Education Called Key To Calming Racial Tensions in Dallas

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In an effort to calm racial tensions in Dallas, a committee of community leaders convened by Mayor Annette Strauss has urged the city to undertake a massive public-education campaign and increase the hiring of minority teachers and school administrators.

"Because the education process is the vehicle--the tool--by which ignorance and misunderstanding can be eliminated," the panel's final report states, "this committee sees its role as central to the accomplishment of all the recommendations" of the group, called Dallas Together.

It was appointed last year to help defuse tensions following a series of racially charged slayings over the past few years. The victims have included several police officers, as well as blacks who were shot by police.

"The anguish which accompanied the loss of life--both citizens and police--made it clear that racial ten4sions were high and that without some method to openly address those tensions, our city was in danger of continued crisis," the panel's report says.

The panel identified five areas in which racial disparities were "generating continued racial tensions": education, business development, economic opportunity, the social underclass, and political participation.

It urged the Dallas school district to strengthen its efforts to recruit and retain a racially diverse staff. It also called for training on race relations and cultural diversity for school staff members, the use of multicultural curricula, and the creation of a commission to serve as a clearinghouse for education programs.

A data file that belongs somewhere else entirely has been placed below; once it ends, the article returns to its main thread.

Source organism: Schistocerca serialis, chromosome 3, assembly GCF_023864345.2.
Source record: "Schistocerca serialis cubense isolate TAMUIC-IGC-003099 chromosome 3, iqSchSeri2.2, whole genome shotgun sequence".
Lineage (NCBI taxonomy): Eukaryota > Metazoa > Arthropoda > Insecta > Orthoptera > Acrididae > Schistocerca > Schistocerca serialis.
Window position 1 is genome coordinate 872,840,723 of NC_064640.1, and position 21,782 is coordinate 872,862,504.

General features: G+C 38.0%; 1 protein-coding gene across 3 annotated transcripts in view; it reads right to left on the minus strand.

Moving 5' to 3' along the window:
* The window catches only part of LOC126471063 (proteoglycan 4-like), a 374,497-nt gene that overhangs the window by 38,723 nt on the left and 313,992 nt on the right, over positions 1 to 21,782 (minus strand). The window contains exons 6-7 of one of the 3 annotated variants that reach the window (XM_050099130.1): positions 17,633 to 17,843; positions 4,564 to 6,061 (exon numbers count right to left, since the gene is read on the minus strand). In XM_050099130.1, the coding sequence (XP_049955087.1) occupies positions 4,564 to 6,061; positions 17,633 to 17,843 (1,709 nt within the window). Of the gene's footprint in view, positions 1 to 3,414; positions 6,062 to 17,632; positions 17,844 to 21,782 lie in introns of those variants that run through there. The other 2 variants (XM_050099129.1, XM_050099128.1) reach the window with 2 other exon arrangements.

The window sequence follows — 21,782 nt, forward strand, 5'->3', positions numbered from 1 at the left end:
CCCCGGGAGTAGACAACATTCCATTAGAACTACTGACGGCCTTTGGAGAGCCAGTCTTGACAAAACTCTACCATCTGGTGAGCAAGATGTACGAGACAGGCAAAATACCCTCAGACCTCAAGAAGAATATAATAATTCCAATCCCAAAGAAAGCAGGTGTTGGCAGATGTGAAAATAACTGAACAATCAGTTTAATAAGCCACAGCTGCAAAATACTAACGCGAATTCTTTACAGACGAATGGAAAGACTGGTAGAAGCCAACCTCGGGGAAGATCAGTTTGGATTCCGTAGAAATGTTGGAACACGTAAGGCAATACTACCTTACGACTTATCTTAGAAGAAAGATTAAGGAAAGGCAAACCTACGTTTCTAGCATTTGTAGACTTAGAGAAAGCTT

In addition to its recommendations for the schools, the panel asked the city to launch a massive public-information campaign that would8include a speakers' bureau, a multi-media campaign on the positive elements of diversity, and community-based activities using local organizations.

Meanwhile, the racially divided Dallas school board is facing continuing controversy over the status of the district's desegregation efforts.

On Jan. 27, the board's three black members walked out of a work session on the issue. They later accused their white colleagues of racial insensitivity.

Although minority students constitute some 80 percent of the district's enrollment, a majority of the nine-member board is white.

The members said they left the meeting because they believed district administrators were presenting misleading information on the rate of academic progress among minority pupils. Efforts to close the test-score gap between minority and white students were called for by a 1982 federal-court order in the desegregation case.

The workshop for board members was held in preparation for 20 public hearings the board has set on the question of whether Dallas should seek an end to court supervision.

Initially, the board voted 6 to 3 last year to seek a court ruling declaring the system unitary and ending the desegregation suit filed in 1972. However, the board changed its vote as racial tensions in the city heightened, and members expressed fear that the debate on unitary status would increase those tensions.

The board then scheduled a series of hearings for this year to gauge community feelings about seeking an end to the suit brought on behalf of black and Hispanic children.--nm

Vol. 08, Issue 20

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